Revisiting and Rereading Hemingway's A Moveable Feast and McLain's The Paris Wife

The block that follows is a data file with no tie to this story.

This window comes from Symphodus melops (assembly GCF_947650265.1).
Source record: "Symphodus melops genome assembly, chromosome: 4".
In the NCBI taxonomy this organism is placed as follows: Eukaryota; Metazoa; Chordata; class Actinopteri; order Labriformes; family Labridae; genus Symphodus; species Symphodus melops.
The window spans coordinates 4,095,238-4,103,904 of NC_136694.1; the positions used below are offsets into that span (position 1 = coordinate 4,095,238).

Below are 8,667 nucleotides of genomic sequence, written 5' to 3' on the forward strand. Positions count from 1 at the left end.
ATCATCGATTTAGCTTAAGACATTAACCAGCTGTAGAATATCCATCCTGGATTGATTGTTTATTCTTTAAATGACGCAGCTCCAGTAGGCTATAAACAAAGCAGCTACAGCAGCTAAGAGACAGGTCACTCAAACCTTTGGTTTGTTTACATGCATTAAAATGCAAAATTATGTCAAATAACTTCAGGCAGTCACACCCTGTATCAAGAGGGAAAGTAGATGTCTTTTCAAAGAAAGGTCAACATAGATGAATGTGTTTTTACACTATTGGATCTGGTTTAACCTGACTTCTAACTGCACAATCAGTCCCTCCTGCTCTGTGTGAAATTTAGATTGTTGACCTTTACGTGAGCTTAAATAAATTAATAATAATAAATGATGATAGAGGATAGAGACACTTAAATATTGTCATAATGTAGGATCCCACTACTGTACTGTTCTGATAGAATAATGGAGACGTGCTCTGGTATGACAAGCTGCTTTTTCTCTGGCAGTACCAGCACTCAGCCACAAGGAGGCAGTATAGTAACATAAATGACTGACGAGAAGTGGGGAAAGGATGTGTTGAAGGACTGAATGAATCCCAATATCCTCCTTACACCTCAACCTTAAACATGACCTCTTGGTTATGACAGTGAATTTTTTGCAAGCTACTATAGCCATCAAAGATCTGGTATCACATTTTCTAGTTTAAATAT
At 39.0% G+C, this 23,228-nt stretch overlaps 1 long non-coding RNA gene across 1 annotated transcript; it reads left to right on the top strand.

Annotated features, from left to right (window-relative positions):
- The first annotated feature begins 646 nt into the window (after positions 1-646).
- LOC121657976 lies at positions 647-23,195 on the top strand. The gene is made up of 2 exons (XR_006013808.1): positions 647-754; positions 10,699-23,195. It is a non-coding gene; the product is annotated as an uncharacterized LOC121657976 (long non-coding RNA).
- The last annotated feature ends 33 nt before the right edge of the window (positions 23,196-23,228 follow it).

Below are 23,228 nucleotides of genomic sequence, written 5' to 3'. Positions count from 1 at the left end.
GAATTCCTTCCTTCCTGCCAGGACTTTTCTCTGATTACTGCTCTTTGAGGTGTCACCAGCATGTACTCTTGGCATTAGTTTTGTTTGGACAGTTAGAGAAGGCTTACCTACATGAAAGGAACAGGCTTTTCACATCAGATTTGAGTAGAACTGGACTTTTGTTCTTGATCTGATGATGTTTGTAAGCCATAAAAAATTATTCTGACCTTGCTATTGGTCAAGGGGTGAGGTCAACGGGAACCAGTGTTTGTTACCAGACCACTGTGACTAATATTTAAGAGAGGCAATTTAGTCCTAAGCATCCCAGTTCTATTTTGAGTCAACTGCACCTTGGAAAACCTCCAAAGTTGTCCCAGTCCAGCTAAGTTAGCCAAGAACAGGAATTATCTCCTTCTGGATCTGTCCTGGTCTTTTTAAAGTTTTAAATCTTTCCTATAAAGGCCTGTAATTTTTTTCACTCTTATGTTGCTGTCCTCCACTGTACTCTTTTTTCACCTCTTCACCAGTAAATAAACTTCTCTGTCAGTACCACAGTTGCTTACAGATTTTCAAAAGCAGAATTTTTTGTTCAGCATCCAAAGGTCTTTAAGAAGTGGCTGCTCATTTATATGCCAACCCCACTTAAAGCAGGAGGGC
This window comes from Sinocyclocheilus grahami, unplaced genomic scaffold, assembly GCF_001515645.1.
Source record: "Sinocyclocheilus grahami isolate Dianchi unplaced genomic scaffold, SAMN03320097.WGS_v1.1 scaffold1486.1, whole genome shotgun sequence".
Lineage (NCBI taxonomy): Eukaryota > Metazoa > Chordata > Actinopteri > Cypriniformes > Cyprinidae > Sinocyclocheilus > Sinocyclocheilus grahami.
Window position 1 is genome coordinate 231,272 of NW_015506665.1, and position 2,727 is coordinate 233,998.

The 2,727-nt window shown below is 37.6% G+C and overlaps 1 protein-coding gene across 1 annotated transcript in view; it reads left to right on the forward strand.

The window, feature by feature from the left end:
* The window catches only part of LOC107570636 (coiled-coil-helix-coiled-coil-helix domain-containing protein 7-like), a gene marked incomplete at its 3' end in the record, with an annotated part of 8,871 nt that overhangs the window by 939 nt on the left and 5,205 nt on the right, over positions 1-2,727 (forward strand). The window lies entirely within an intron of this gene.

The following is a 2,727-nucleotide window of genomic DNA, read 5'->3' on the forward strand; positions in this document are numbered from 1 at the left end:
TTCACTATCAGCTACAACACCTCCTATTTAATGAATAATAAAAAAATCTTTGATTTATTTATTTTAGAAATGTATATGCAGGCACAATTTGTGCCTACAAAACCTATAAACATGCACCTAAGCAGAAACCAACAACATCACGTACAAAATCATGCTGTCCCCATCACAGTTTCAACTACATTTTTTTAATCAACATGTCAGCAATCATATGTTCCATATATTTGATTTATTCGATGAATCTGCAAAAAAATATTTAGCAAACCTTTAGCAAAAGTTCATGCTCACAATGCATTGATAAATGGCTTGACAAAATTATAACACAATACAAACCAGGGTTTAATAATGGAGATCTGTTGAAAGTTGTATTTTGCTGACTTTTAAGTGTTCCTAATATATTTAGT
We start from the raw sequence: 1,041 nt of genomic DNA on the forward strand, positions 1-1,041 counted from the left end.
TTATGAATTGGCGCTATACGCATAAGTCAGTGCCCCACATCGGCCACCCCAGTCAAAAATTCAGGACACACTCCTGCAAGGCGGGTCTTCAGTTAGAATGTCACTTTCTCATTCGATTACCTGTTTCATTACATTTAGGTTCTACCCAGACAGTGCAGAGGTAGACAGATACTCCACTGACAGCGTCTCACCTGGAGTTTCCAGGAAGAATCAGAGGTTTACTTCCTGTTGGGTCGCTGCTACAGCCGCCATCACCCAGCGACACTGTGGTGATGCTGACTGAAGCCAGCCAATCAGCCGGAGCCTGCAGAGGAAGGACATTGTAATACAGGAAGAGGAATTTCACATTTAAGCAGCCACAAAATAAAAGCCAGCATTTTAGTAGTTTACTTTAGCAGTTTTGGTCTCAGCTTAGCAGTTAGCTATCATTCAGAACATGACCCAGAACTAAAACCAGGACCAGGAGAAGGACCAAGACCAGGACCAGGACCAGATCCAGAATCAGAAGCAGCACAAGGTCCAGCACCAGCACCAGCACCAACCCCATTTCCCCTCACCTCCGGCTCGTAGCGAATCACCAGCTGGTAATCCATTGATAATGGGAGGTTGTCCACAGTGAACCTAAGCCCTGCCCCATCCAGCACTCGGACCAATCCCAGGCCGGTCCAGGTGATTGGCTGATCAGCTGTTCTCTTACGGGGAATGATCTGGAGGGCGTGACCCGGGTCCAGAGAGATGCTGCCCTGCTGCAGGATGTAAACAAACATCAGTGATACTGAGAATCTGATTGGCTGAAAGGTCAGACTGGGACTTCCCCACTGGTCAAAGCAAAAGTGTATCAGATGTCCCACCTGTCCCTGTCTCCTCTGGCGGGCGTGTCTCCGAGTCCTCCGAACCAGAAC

In The Paris Wife (2012), a work of historical fiction, Paula McLain offers a response to Ernest Hemingway's memoir A Moveable Feast, published posthumously in 1964. McLain elaborates on the Paris years, focusing on Hemingway's first wife Hadley Richardson. I argue that McLain positions herself as an ideal reader of A Moveable Feast and invites her readers to engage in a similar process of discovery. Readers with a keen knowledge of Hemingway's memoir can grippingly see what McLain is writing against, complementing and creatively "completing." Further, current debates on sexual politics allow readers to approach The Paris Wife from new perspectives.